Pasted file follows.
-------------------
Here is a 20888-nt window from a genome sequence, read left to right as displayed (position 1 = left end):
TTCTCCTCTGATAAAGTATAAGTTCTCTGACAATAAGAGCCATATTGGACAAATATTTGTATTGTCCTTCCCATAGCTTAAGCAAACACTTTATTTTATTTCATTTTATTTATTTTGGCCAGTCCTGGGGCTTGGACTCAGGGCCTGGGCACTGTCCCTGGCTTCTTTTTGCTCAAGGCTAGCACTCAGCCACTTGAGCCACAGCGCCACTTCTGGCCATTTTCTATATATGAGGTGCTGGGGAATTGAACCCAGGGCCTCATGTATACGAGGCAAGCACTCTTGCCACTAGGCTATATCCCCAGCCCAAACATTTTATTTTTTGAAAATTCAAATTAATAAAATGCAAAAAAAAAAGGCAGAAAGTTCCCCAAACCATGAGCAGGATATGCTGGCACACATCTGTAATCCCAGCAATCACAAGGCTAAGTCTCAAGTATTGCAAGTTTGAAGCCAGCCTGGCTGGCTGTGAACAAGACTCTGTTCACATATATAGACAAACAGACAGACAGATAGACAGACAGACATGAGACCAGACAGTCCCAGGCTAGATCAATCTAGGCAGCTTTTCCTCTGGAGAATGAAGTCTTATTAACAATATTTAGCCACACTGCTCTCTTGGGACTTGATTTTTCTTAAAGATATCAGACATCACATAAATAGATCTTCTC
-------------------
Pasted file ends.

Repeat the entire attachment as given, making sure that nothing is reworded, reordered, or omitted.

Here is a 20888-nt window from a genome sequence, read left to right as displayed (position 1 = left end):
TTCTCCTCTGATAAAGTATAAGTTCTCTGACAATAAGAGCCATATTGGACAAATATTTGTATTGTCCTTCCCATAGCTTAAGCAAACACTTTATTTTATTTCATTTTATTTATTTTGGCCAGTCCTGGGGCTTGGACTCAGGGCCTGGGCACTGTCCCTGGCTTCTTTTTGCTCAAGGCTAGCACTCAGCCACTTGAGCCACAGCGCCACTTCTGGCCATTTTCTATATATGAGGTGCTGGGGAATTGAACCCAGGGCCTCATGTATACGAGGCAAGCACTCTTGCCACTAGGCTATATCCCCAGCCCAAACATTTTATTTTTTGAAAATTCAAATTAATAAAATGCAAAAAAAAAAGGCAGAAAGTTCCCCAAACCATGAGCAGGATATGCTGGCACACATCTGTAATCCCAGCAATCACAAGGCTAAGTCTCAAGTATTGCAAGTTTGAAGCCAGCCTGGCTGGCTGTGAACAAGACTCTGTTCACATATATAGACAAACAGACAGACAGATAGACAGACAGACATGAGACCAGACAGTCCCAGGCTAGATCAATCTAGGCAGCTTTTCCTCTGGAGAATGAAGTCTTATTAACAATATTTAGCCACACTGCTCTCTTGGGACTTGATTTTTCTTAAAGATATCAGACATCACATAAATAGATCTTCTC